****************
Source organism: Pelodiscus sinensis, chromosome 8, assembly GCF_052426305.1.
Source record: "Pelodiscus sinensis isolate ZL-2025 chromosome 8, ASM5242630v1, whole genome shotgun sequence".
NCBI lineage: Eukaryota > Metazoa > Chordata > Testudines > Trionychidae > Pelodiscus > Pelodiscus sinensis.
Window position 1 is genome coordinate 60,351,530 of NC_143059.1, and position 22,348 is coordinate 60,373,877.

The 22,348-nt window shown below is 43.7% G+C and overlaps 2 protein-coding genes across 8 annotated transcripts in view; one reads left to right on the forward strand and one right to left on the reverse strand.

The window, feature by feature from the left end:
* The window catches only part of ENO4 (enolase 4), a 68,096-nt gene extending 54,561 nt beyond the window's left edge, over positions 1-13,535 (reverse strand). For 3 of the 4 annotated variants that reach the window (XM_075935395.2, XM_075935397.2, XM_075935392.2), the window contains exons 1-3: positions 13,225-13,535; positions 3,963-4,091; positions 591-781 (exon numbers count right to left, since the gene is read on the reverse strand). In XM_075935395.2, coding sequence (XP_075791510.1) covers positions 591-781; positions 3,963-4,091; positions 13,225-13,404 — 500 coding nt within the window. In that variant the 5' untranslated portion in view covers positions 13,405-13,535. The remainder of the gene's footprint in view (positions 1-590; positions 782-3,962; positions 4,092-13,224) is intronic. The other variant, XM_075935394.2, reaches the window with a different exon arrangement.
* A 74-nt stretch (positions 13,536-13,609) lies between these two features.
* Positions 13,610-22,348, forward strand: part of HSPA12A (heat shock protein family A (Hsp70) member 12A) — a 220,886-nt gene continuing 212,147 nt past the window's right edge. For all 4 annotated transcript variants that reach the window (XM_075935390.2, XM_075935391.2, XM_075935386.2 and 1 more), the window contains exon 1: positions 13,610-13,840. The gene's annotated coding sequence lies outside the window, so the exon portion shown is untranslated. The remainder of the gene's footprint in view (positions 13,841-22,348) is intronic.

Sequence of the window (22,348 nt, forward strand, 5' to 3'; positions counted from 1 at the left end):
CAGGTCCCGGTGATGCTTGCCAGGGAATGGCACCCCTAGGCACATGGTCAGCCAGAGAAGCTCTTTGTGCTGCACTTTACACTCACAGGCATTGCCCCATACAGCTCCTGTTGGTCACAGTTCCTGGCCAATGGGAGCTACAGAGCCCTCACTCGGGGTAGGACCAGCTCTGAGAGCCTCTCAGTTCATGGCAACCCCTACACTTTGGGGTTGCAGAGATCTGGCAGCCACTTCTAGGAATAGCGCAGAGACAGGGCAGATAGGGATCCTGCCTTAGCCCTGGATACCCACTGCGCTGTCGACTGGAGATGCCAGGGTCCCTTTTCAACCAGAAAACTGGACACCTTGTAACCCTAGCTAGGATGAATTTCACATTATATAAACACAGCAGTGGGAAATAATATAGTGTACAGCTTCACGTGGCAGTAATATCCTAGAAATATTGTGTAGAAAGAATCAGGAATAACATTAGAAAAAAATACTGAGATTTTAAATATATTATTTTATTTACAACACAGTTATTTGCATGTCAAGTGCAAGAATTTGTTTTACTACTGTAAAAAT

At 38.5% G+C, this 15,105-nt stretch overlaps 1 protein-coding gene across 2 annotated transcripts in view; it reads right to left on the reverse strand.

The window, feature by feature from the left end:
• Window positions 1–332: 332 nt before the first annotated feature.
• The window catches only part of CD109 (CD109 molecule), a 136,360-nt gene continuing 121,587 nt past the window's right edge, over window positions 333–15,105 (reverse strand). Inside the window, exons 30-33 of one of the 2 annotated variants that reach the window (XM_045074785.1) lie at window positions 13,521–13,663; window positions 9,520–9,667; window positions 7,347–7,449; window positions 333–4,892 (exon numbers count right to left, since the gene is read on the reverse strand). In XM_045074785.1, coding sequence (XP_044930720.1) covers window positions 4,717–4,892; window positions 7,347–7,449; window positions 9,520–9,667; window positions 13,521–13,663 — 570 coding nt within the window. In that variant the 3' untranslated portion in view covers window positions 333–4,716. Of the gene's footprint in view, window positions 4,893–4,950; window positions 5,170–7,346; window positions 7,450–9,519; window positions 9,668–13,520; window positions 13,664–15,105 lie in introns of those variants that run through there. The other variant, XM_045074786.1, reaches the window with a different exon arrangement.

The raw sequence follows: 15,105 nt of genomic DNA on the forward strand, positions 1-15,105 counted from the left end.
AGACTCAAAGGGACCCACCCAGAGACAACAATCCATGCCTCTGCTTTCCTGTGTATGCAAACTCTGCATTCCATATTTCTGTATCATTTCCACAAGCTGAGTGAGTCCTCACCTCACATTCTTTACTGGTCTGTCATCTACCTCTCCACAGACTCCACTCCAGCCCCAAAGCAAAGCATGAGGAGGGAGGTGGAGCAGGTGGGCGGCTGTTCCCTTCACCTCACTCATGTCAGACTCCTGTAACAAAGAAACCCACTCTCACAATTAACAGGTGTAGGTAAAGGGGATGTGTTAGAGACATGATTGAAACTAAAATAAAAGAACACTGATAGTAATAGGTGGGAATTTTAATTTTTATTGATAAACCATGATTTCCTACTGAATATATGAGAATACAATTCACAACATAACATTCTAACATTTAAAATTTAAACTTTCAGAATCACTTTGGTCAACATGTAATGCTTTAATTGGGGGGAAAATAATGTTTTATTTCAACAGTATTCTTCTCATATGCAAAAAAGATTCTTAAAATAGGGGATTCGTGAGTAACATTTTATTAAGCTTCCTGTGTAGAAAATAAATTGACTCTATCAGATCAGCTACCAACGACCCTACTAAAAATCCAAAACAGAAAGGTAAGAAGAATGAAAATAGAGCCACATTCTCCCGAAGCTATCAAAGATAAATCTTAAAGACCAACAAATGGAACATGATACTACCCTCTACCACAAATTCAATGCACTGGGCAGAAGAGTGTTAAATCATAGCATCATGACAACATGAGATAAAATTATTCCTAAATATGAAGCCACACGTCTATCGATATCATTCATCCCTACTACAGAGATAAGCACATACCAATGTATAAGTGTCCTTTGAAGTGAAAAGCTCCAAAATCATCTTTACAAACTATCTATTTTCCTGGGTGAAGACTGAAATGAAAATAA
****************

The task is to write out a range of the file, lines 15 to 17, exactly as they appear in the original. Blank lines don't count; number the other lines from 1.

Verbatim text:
• The window catches only part of CD109 (CD109 molecule), a 136,360-nt gene continuing 121,587 nt past the window's right edge, over window positions 333–15,105 (reverse strand). Inside the window, exons 30-33 of one of the 2 annotated variants that reach the window (XM_045074785.1) lie at window positions 13,521–13,663; window positions 9,520–9,667; window positions 7,347–7,449; window positions 333–4,892 (exon numbers count right to left, since the gene is read on the reverse strand). In XM_045074785.1, coding sequence (XP_044930720.1) covers window positions 4,717–4,892; window positions 7,347–7,449; window positions 9,520–9,667; window positions 13,521–13,663 — 570 coding nt within the window. In that variant the 3' untranslated portion in view covers window positions 333–4,716. Of the gene's footprint in view, window positions 4,893–4,950; window positions 5,170–7,346; window positions 7,450–9,519; window positions 9,668–13,520; window positions 13,664–15,105 lie in introns of those variants that run through there. The other variant, XM_045074786.1, reaches the window with a different exon arrangement.

The raw sequence follows: 15,105 nt of genomic DNA on the forward strand, positions 1-15,105 counted from the left end.
AGACTCAAAGGGACCCACCCAGAGACAACAATCCATGCCTCTGCTTTCCTGTGTATGCAAACTCTGCATTCCATATTTCTGTATCATTTCCACAAGCTGAGTGAGTCCTCACCTCACATTCTTTACTGGTCTGTCATCTACCTCTCCACAGACTCCACTCCAGCCCCAAAGCAAAGCATGAGGAGGGAGGTGGAGCAGGTGGGCGGCTGTTCCCTTCACCTCACTCATGTCAGACTCCTGTAACAAAGAAACCCACTCTCACAATTAACAGGTGTAGGTAAAGGGGATGTGTTAGAGACATGATTGAAACTAAAATAAAAGAACACTGATAGTAATAGGTGGGAATTTTAATTTTTATTGATAAACCATGATTTCCTACTGAATATATGAGAATACAATTCACAACATAACATTCTAACATTTAAAATTTAAACTTTCAGAATCACTTTGGTCAACATGTAATGCTTTAATTGGGGGGAAAATAATGTTTTATTTCAACAGTATTCTTCTCATATGCAAAAAAGATTCTTAAAATAGGGGATTCGTGAGTAACATTTTATTAAGCTTCCTGTGTAGAAAATAAATTGACTCTATCAGATCAGCTACCAACGACCCTACTAAAAATCCAAAACAGAAAGGTAAGAAGAATGAAAATAGAGCCACATTCTCCCGAAGCTATCAAAGATAAATCTTAAAGACCAACAAATGGAACATGATACTACCCTCTACCACAAATTCAATGCACTGGGCAGAAGAGTGTTAAATCATAGCATCATGACAACATGAGATAAAATTATTCCTAAATATGAAGCCACACGTCTATCGATATCATTCATCCCTACTACAGAGATAAGCACATACCAATGTATAAGTGTCCTTTGAAGTGAAAAGCTCCAAAATCATCTTTACAAACTATCTATTTTCCTGGGTGAAGACTGAAATGAAAATAA